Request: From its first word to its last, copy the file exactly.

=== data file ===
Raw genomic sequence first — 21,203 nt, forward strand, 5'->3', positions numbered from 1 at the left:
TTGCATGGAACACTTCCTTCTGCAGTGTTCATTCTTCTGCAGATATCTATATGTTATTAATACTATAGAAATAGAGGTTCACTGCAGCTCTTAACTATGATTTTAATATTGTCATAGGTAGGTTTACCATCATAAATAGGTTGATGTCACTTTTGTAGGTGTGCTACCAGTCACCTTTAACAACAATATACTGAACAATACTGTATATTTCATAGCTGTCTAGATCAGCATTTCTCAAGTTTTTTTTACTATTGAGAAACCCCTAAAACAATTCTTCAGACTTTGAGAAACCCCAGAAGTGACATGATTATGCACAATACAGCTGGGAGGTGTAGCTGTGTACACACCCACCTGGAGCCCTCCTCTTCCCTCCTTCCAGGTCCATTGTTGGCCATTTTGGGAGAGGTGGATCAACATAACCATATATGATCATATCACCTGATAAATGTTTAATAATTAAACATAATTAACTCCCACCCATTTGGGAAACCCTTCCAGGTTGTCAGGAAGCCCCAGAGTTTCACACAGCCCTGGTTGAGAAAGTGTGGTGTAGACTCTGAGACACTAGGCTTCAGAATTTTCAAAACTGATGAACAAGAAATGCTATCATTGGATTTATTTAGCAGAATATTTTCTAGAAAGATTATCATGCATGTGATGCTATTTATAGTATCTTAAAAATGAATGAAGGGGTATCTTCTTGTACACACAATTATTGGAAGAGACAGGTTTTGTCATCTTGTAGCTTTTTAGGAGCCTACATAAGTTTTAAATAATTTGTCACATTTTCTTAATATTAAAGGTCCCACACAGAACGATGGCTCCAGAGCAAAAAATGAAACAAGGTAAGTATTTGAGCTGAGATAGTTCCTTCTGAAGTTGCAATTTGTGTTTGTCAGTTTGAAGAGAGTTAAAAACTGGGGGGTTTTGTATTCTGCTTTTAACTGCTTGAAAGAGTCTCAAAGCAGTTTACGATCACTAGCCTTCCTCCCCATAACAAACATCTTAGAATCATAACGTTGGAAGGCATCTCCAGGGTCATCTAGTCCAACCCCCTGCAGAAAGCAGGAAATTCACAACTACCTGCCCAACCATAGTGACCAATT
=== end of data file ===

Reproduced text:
Raw genomic sequence first — 21,203 nt, forward strand, 5'->3', positions numbered from 1 at the left:
TTGCATGGAACACTTCCTTCTGCAGTGTTCATTCTTCTGCAGATATCTATATGTTATTAATACTATAGAAATAGAGGTTCACTGCAGCTCTTAACTATGATTTTAATATTGTCATAGGTAGGTTTACCATCATAAATAGGTTGATGTCACTTTTGTAGGTGTGCTACCAGTCACCTTTAACAACAATATACTGAACAATACTGTATATTTCATAGCTGTCTAGATCAGCATTTCTCAAGTTTTTTTTACTATTGAGAAACCCCTAAAACAATTCTTCAGACTTTGAGAAACCCCAGAAGTGACATGATTATGCACAATACAGCTGGGAGGTGTAGCTGTGTACACACCCACCTGGAGCCCTCCTCTTCCCTCCTTCCAGGTCCATTGTTGGCCATTTTGGGAGAGGTGGATCAACATAACCATATATGATCATATCACCTGATAAATGTTTAATAATTAAACATAATTAACTCCCACCCATTTGGGAAACCCTTCCAGGTTGTCAGGAAGCCCCAGAGTTTCACACAGCCCTGGTTGAGAAAGTGTGGTGTAGACTCTGAGACACTAGGCTTCAGAATTTTCAAAACTGATGAACAAGAAATGCTATCATTGGATTTATTTAGCAGAATATTTTCTAGAAAGATTATCATGCATGTGATGCTATTTATAGTATCTTAAAAATGAATGAAGGGGTATCTTCTTGTACACACAATTATTGGAAGAGACAGGTTTTGTCATCTTGTAGCTTTTTAGGAGCCTACATAAGTTTTAAATAATTTGTCACATTTTCTTAATATTAAAGGTCCCACACAGAACGATGGCTCCAGAGCAAAAAATGAAACAAGGTAAGTATTTGAGCTGAGATAGTTCCTTCTGAAGTTGCAATTTGTGTTTGTCAGTTTGAAGAGAGTTAAAAACTGGGGGGTTTTGTATTCTGCTTTTAACTGCTTGAAAGAGTCTCAAAGCAGTTTACGATCACTAGCCTTCCTCCCCATAACAAACATCTTAGAATCATAACGTTGGAAGGCATCTCCAGGGTCATCTAGTCCAACCCCCTGCAGAAAGCAGGAAATTCACAACTACCTGCCCAACCATAGTGACCAATT